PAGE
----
re: Macri, the Brexit, Le Pen, Donald Trump

Trump occupies demagogically an empty place: the place of a people who can not represent himself. And why pretend return to Middle America, as does Marine Le Pen evoking the deep France, when what they really are doing is producing top a kind of imaginary identification. We must not forget that the subject of politics is symbolic.

Jacques Rancière (75) who was recently awarded an honorary doctorate by the University of Valparaiso via Philosopher/Professor Federico Galende

He goes on to discuss posthistory, neoliberalism and the (new) extreme right.

Recent readings; as of 10/29/2016

It feels like it had been a long while (more than a year) since I had really read my way through some books. Partly, a result of among other things; a move across country, a new job, a new home. Also, much of my “reading time” is lately, generally spent trying to get through my backlog of Sunday NYTs.

That being said, following the first home purchase, we had boxes of unpacked books lying around and in process of unpacking, I made my way through a few. Was a nice change of pace and really enjoyed all three.

Unusually for me (at least in historical terms) I read most of these books in bed. Only ever works for me, when I have 3 or more pillows to prop myself up. Which is mostly C’s territory.

  • ‘Winter in the Blood’ by James Welch

Had Amazoned this a few years ago. Though it had just been moved around since. Sometimes the timing just needs to be right. Also, I think I was able to commit to reading it, because it could be a novella. It is barely 138 pages.

Feels very grounded in place. Indigenous but not “Indian”. Or rather not primitive or tribal. A sort of prarie-land magical realism. Was interested to learn that it had been made into a film released in 2013. Based on the trailer seems promising.

  • ‘The Man Who Lost His Shadow’ by Fathy Ghanem

The first work of Egyptian fiction, I have read (as far as I can recall). Of the three the longest book, though not more than double the number of pages, perhaps.

Three almost auto-biographical stories, presented in toto. Of two women and their relation, a man. Modern, simple and noteworthy.

  • ‘The Big Sleep’ by Raymond Chandler

Always been a fan of noir. Was good to finally read one of the originals. Picked up used at a vintage store. One thing that I learned and was surprised by; the word “gat” is used more than once to refer to a handgun. For some reason I thought this had a more recent vintage.

re: innovation and civic values

“offers a model for urban living that yokes everyday conversation and discovery – social life writ large – to the dictates of market innovation…At its root, civic innovation is based on an inclusive, if narrowly defined, notion of participation. As long as individuals follow the rules, they are welcome to play.

So much good. Read more here via John Elrick and Will Payne

Regarding “Slow Journalism”

Over at Nieman Reports, Michael Blanding argues for it’s Value…in the Age of Instant Information.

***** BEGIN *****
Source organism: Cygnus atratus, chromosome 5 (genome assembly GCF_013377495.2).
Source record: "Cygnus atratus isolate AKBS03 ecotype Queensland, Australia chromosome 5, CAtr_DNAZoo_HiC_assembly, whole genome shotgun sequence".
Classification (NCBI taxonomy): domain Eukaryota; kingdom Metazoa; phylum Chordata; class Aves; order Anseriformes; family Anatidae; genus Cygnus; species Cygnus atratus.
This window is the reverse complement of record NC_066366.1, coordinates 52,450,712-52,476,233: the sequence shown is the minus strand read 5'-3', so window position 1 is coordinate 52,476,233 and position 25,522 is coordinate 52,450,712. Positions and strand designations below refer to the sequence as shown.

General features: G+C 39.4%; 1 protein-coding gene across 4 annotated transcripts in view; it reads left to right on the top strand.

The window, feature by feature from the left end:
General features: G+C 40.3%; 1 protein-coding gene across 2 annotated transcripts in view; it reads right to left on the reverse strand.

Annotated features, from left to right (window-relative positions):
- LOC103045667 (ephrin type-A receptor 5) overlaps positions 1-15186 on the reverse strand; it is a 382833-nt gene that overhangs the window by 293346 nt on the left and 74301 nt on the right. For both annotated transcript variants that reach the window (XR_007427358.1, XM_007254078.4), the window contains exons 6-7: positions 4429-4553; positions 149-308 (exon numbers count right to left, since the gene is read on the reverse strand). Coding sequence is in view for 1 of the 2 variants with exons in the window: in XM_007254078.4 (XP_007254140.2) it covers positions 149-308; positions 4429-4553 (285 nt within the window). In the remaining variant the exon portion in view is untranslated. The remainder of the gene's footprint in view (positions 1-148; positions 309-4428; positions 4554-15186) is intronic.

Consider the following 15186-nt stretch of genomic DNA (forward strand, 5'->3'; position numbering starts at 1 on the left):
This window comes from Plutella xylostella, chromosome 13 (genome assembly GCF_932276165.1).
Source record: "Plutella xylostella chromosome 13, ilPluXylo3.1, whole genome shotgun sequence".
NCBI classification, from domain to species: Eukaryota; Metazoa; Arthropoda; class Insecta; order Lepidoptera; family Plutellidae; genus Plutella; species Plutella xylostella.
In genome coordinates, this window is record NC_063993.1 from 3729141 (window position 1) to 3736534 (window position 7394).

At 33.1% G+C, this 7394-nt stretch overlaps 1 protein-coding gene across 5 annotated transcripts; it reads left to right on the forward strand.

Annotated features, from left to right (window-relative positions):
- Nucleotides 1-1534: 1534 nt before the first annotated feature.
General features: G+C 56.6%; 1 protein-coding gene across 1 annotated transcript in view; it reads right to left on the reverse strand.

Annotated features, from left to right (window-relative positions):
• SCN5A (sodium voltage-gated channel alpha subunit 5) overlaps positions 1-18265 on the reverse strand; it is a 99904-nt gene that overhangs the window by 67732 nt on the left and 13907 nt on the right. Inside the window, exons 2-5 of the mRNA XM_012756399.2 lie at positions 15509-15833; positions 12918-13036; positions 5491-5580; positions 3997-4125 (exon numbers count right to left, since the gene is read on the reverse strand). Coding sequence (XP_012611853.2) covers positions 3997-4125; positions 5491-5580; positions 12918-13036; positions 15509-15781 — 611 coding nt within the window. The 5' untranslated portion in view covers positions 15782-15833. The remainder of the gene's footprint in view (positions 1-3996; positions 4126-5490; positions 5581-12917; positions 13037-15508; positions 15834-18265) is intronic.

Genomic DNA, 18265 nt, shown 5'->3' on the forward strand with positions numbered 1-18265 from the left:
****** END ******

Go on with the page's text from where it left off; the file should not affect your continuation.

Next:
Referencing Paul Salopek’s Out of Eden Walk project, Mr. Blanding explains “Though many of the principles of slow journalism aren’t new, the idea has taken on fresh urgency. It shares characteristics with narrative journalism, especially the emphasis on immersive reporting.

Other aspects include; the use of “engaged time“/”attention” metrics, transparency of process and non-traditional funding models (philanthropy, subscriptions, memberships etc.).

Regarding: Neuromancer, postmodernism and cyberpunk

Fredric Jameson (of Postmodernism; or, The Cultural Logic of Late Capitalism fame) looks “closely at the notion of cyberspace in Gibson, in order to see what it involves” and argues The new postmodern abstraction is the abstraction of information as such: the way in which the seemingly concrete visual image is already abstract by virtue of its transmission in advertising; it is a visual cliché and no longer merely a conceptual or verbal one. And it is precisely this new kind of abstraction which it was the unique vocation of cyberpunk to convey in literary form.

Further; “Gibson’s cyber-space is an abstraction to the second power. The initial metaphor of a city for an information network is a first-level abstraction; then the representation of that city by the abstractions of the architects raises it to a second power. In cyberpunk this second-level abstraction is to be read by being navigated, and the camera eye of the novel moves through them, as we have seen, following their openings and canyons, skirting their barriers, moving ever deeper into the nonexistent space of these new systems

Read the rest of the essay at Public Books

Regarding the accelerationist geopolitical brief

Benjamin Bratton inventoried “certain trace-effects that might be read as constitutive indicators of some cleavage between the Anthropocene and the post-Anthropocene“.

They include; Epidermal Biopolitics and NanoskinCloud PolisMachinic Images and Mereotopological Geopolitical Architectonics.